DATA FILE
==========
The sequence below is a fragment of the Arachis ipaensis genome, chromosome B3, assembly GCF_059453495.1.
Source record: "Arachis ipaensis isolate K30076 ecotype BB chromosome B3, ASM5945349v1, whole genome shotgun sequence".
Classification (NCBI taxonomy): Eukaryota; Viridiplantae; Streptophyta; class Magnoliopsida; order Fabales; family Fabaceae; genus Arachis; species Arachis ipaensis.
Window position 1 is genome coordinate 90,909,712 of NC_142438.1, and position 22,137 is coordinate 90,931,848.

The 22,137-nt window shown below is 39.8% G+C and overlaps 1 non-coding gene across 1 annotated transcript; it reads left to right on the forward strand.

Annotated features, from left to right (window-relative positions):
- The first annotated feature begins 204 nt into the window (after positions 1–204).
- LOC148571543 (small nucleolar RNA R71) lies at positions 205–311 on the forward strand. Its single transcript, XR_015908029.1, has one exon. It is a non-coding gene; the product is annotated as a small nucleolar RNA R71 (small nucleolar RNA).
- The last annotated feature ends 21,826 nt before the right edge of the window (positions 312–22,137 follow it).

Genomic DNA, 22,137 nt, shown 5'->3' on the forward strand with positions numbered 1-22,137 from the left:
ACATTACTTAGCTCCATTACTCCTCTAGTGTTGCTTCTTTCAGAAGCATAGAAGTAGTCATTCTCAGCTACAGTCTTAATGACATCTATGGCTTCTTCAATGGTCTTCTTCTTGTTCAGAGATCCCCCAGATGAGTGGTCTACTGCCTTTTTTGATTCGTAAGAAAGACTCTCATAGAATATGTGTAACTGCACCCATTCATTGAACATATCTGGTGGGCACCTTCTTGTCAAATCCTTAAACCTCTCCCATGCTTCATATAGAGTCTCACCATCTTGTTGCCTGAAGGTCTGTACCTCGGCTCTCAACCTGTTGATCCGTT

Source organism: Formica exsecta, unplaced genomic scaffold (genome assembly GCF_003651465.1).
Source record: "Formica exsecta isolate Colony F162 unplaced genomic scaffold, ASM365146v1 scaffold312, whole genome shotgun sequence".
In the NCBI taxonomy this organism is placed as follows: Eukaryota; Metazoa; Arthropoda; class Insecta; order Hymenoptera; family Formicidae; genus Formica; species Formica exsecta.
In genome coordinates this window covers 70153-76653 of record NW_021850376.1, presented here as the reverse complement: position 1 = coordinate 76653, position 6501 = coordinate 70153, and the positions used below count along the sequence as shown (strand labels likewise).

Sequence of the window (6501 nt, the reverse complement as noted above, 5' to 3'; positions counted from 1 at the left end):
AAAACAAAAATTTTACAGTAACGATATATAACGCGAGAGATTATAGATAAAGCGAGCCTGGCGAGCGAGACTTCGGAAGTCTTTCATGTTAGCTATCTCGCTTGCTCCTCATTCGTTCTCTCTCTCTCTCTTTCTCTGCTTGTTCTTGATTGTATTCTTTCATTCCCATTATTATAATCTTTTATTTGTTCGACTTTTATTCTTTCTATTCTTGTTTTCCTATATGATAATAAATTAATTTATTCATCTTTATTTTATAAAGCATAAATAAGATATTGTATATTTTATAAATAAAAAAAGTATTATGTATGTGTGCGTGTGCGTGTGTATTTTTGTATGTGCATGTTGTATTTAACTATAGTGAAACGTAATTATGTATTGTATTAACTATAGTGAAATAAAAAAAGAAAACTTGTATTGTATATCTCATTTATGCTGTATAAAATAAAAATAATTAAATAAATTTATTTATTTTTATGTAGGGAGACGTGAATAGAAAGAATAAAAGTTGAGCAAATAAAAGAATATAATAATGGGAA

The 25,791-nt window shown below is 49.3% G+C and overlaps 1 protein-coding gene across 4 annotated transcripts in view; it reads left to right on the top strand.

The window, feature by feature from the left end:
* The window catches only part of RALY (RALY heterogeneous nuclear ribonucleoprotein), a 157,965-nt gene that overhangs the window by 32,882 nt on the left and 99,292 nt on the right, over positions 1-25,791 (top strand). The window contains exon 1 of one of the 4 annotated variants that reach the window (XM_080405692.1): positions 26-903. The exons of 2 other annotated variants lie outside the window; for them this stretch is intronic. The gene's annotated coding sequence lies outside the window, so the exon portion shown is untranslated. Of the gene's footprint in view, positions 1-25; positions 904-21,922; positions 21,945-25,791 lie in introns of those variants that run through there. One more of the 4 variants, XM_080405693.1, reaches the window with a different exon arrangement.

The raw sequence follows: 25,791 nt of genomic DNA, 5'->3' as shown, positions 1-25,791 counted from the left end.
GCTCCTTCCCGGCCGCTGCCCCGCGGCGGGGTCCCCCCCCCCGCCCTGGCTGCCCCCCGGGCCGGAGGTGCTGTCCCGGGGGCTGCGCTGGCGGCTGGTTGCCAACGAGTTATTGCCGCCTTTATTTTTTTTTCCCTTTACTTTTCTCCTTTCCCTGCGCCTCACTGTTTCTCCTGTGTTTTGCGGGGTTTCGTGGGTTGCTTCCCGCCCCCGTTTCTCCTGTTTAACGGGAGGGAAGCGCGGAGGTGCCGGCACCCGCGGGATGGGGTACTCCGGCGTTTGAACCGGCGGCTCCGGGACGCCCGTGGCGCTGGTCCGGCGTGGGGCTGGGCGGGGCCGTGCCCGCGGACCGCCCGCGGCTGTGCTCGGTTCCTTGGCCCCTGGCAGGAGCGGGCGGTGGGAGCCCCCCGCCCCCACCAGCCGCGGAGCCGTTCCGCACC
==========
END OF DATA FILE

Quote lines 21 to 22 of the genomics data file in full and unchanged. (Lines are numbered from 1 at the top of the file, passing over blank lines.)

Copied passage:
The raw sequence follows: 25,791 nt of genomic DNA, 5'->3' as shown, positions 1-25,791 counted from the left end.
GCTCCTTCCCGGCCGCTGCCCCGCGGCGGGGTCCCCCCCCCCGCCCTGGCTGCCCCCCGGGCCGGAGGTGCTGTCCCGGGGGCTGCGCTGGCGGCTGGTTGCCAACGAGTTATTGCCGCCTTTATTTTTTTTTCCCTTTACTTTTCTCCTTTCCCTGCGCCTCACTGTTTCTCCTGTGTTTTGCGGGGTTTCGTGGGTTGCTTCCCGCCCCCGTTTCTCCTGTTTAACGGGAGGGAAGCGCGGAGGTGCCGGCACCCGCGGGATGGGGTACTCCGGCGTTTGAACCGGCGGCTCCGGGACGCCCGTGGCGCTGGTCCGGCGTGGGGCTGGGCGGGGCCGTGCCCGCGGACCGCCCGCGGCTGTGCTCGGTTCCTTGGCCCCTGGCAGGAGCGGGCGGTGGGAGCCCCCCGCCCCCACCAGCCGCGGAGCCGTTCCGCACC